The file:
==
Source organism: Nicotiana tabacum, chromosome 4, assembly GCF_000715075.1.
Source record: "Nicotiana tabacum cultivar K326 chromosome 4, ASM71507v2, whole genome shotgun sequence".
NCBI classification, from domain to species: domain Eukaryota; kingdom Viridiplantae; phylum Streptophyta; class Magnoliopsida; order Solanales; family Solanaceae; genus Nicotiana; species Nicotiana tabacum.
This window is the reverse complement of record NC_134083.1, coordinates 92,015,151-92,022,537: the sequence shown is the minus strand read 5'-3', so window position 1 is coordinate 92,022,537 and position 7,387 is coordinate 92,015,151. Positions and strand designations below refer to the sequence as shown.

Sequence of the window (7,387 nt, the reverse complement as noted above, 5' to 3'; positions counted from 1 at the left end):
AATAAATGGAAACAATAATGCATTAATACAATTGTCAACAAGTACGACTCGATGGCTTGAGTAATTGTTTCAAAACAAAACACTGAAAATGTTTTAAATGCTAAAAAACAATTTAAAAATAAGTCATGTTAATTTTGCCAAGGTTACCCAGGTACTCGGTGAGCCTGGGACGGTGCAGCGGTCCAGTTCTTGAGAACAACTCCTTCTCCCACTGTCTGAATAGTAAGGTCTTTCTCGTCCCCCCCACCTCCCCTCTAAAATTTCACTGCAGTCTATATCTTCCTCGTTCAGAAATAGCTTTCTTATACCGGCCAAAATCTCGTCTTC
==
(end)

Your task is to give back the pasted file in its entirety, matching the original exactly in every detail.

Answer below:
Source organism: Nicotiana tabacum, chromosome 4, assembly GCF_000715075.1.
Source record: "Nicotiana tabacum cultivar K326 chromosome 4, ASM71507v2, whole genome shotgun sequence".
NCBI classification, from domain to species: domain Eukaryota; kingdom Viridiplantae; phylum Streptophyta; class Magnoliopsida; order Solanales; family Solanaceae; genus Nicotiana; species Nicotiana tabacum.
This window is the reverse complement of record NC_134083.1, coordinates 92,015,151-92,022,537: the sequence shown is the minus strand read 5'-3', so window position 1 is coordinate 92,022,537 and position 7,387 is coordinate 92,015,151. Positions and strand designations below refer to the sequence as shown.

Sequence of the window (7,387 nt, the reverse complement as noted above, 5' to 3'; positions counted from 1 at the left end):
AATAAATGGAAACAATAATGCATTAATACAATTGTCAACAAGTACGACTCGATGGCTTGAGTAATTGTTTCAAAACAAAACACTGAAAATGTTTTAAATGCTAAAAAACAATTTAAAAATAAGTCATGTTAATTTTGCCAAGGTTACCCAGGTACTCGGTGAGCCTGGGACGGTGCAGCGGTCCAGTTCTTGAGAACAACTCCTTCTCCCACTGTCTGAATAGTAAGGTCTTTCTCGTCCCCCCCACCTCCCCTCTAAAATTTCACTGCAGTCTATATCTTCCTCGTTCAGAAATAGCTTTCTTATACCGGCCAAAATCTCGTCTTC